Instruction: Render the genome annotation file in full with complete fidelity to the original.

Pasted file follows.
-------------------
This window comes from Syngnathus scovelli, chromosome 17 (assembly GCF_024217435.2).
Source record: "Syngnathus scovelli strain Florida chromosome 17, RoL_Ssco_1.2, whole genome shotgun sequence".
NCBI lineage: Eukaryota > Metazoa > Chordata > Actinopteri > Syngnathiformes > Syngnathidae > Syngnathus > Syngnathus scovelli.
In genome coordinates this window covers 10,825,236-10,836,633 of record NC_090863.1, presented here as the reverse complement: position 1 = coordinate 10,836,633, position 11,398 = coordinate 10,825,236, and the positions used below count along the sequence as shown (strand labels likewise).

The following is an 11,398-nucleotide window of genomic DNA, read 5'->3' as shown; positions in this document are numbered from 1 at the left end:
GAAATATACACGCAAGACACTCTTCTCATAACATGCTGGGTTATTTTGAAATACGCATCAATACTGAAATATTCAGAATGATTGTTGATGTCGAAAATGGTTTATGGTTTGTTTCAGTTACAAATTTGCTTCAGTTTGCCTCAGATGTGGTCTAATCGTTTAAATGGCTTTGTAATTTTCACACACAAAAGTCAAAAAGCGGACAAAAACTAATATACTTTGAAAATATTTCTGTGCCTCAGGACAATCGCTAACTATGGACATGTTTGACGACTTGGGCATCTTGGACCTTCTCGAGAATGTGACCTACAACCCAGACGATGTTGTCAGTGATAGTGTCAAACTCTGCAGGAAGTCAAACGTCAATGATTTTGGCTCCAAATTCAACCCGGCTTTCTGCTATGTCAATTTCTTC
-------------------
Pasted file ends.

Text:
This window comes from Syngnathus scovelli, chromosome 17 (assembly GCF_024217435.2).
Source record: "Syngnathus scovelli strain Florida chromosome 17, RoL_Ssco_1.2, whole genome shotgun sequence".
NCBI lineage: Eukaryota > Metazoa > Chordata > Actinopteri > Syngnathiformes > Syngnathidae > Syngnathus > Syngnathus scovelli.
In genome coordinates this window covers 10,825,236-10,836,633 of record NC_090863.1, presented here as the reverse complement: position 1 = coordinate 10,836,633, position 11,398 = coordinate 10,825,236, and the positions used below count along the sequence as shown (strand labels likewise).

The following is an 11,398-nucleotide window of genomic DNA, read 5'->3' as shown; positions in this document are numbered from 1 at the left end:
GAAATATACACGCAAGACACTCTTCTCATAACATGCTGGGTTATTTTGAAATACGCATCAATACTGAAATATTCAGAATGATTGTTGATGTCGAAAATGGTTTATGGTTTGTTTCAGTTACAAATTTGCTTCAGTTTGCCTCAGATGTGGTCTAATCGTTTAAATGGCTTTGTAATTTTCACACACAAAAGTCAAAAAGCGGACAAAAACTAATATACTTTGAAAATATTTCTGTGCCTCAGGACAATCGCTAACTATGGACATGTTTGACGACTTGGGCATCTTGGACCTTCTCGAGAATGTGACCTACAACCCAGACGATGTTGTCAGTGATAGTGTCAAACTCTGCAGGAAGTCAAACGTCAATGATTTTGGCTCCAAATTCAACCCGGCTTTCTGCTATGTCAATTTCTTC